Michelle McNamara didn’t live to complete her excellent account of hunting the Golden State Killer, whom she didn’t live to see arrested.
So, what to make of this book? Incomplete at the time of the author’s death. About an unsolved crime.
Let’s start with did I like it? Yes, I did. I liked the portions the author completed before her death the most, possibly only those parts. The book is carefully labelled by the editors to let the reader know which portions (chapters) the author completed, which ones they have completed for her, which ones are taken from other published articles and which ones are basically Ms. McNamara’s notes. It makes for a kind of written collage, almost a Dada true crime book.
The reader can follow the case of the Golden State Killer and what it was like to investigate this decades long series of murders in spite of the books collage/Dada feel. There is much to learn from doing so. I was struck to discover that the police investigators valued the help of amateur sleuths. I’d long believed that those on the internet trying to solve crimes through late night web searches were not of any use for the police working a case. Turns out, this is wrong. Many of them play important roles in solving crimes, some like Ms. McNamara play key roles. She has been credited as key to catching the Golden State Killer.
Serial killers are not clever people. The Golden State Killer remained free for so long not because he was particularly smart, he wasn’t, he simply managed to stay out of the DNA database much longer than he probably could have today. I’ve long suspected that genius serial killers, like Dexter, etc. are unicorns. They are myths that do not exist or exist in numbers too small to consider. It was nice to have that confirmed in I’ll Be Gone in the Dark.
The trail of lives ruined by people like the Golden State Killer is long: Victims, family members, spouses, children, detectives and their spouses and children. Ms. McNamara tells their story without exploiting them and with as few personal details as she can. While I appreciated this, not knowing the names or significant backstories of those involved gave the book a distance that some readers will find difficult. This is not In Cold Blood, by Truman Capote who created many characters from the lives of those interviewed for his book.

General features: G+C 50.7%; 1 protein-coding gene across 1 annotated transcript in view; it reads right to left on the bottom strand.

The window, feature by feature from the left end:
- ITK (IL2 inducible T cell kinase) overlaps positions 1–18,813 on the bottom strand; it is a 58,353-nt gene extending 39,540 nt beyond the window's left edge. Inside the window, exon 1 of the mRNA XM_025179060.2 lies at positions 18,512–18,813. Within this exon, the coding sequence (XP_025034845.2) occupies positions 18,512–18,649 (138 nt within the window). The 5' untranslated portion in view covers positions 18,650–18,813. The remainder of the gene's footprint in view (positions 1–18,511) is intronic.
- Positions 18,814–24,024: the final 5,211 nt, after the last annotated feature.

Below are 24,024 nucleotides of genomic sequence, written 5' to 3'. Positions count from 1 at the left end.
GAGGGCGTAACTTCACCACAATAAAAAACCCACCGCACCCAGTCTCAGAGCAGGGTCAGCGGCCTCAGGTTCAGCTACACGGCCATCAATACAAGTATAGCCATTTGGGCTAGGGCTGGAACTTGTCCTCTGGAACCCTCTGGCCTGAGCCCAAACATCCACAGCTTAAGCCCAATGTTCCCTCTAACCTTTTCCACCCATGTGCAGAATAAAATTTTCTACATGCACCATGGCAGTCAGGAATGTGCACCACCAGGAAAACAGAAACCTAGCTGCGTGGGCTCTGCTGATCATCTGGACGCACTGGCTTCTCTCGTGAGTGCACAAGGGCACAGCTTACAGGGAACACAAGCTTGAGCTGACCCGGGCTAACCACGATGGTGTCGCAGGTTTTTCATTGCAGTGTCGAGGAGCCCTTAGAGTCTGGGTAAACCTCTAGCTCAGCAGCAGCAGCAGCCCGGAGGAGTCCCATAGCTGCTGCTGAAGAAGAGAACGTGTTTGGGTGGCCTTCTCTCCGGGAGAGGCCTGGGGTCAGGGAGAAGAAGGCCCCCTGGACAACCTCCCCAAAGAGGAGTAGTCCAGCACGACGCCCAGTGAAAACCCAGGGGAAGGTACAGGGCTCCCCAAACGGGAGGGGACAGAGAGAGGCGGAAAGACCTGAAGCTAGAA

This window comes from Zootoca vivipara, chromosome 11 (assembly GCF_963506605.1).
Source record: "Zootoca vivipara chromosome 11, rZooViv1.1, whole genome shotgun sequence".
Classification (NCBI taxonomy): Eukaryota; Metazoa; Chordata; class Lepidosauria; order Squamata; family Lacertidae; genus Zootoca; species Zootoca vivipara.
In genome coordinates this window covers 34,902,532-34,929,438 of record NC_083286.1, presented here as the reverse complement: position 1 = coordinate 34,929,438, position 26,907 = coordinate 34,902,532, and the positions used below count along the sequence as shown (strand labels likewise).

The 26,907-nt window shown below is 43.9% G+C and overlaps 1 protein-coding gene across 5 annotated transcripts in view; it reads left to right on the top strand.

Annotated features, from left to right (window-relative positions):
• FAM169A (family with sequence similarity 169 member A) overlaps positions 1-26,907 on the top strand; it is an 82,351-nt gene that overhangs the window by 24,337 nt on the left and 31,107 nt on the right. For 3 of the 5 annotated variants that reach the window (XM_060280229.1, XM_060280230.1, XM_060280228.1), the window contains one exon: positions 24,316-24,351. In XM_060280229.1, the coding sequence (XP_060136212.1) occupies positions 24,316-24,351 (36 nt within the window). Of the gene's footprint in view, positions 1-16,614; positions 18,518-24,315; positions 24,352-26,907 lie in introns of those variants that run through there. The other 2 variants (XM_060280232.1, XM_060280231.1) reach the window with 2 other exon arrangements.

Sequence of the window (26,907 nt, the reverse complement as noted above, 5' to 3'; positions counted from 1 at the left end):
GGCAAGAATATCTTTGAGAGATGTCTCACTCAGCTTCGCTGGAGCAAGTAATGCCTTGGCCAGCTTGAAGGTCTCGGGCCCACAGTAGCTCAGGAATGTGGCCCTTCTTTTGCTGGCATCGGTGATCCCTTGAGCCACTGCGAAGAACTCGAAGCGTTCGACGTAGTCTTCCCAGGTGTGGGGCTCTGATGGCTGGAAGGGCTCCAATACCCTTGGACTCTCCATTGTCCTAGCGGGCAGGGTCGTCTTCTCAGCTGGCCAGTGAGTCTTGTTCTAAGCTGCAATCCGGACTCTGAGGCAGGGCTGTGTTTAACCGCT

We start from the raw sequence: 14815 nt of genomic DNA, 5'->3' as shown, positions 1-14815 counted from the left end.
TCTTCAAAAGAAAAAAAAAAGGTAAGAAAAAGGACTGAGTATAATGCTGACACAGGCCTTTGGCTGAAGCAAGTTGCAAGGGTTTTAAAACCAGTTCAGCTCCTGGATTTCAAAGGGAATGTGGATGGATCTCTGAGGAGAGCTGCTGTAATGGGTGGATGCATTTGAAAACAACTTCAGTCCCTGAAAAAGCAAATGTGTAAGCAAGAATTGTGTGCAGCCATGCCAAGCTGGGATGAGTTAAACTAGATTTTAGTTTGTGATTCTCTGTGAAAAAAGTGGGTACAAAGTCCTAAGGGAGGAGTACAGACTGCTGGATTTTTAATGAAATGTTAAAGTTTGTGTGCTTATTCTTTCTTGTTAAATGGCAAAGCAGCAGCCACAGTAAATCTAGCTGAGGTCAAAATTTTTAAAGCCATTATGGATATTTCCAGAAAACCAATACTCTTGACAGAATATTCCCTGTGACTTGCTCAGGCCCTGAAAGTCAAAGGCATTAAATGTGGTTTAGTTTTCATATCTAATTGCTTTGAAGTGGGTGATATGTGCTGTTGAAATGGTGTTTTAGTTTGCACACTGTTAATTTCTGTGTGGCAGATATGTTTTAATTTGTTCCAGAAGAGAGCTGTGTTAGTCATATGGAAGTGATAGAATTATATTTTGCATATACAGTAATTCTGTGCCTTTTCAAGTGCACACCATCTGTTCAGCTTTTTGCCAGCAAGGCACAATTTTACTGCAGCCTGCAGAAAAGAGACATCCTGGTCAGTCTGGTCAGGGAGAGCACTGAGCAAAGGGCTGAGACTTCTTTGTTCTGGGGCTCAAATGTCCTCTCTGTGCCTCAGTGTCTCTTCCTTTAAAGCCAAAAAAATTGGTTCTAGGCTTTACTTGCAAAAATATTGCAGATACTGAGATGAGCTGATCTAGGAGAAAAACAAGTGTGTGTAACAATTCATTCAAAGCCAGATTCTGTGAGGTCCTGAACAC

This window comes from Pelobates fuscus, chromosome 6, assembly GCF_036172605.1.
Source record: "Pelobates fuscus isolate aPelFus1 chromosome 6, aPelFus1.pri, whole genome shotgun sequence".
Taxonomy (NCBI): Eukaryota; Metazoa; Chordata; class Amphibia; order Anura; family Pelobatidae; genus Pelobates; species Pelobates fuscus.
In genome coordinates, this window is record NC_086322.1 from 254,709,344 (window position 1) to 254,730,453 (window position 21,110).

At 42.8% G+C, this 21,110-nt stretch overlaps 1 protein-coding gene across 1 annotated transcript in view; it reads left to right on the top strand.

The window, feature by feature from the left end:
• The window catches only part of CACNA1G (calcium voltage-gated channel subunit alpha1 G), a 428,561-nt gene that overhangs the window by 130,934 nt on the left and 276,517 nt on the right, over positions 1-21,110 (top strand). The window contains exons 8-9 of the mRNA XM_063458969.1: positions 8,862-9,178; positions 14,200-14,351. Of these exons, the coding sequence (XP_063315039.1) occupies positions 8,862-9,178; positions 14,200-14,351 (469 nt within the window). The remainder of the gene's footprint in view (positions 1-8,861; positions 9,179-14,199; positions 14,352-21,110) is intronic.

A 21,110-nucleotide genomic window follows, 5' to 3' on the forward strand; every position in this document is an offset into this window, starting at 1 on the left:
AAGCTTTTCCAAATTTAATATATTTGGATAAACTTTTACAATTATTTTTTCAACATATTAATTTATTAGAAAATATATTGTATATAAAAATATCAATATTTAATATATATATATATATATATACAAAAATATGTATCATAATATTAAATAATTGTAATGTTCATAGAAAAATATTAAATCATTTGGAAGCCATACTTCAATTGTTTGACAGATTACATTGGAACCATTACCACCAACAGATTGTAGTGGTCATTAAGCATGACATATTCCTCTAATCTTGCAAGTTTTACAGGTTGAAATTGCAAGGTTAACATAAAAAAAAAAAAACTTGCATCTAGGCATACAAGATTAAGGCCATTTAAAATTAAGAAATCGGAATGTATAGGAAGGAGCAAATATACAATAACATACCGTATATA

This is not to say that I’ll Be Gone in the Dark is not compelling story-telling. I found the portions completed by Ms. McNamara to be excellent reading. She brings a humanity to those she writes about along with a clean writing style that propels the story forward as much as can be done with an unsolved mystery.
But overall, there was a strange sense of disconnect throughout the book, for me at least. Disjointed. The reader has to do more work putting things together than Ms. McNamara probably would have wanted. Because there are so many cooks involved in creating this soup, there is no one narrative voice to hold the reader’s hand. Expect to do your share of the work putting everything together.
Maybe that’s as it should be. The story of hunting the Golden State Killer as Ms. McNamara lived it, was one ultimately one of frustration. The portion of the book she completed ends with detectives still searching and the killer still at large.
It’s not until after the book was published that the story it told came to a conclusion.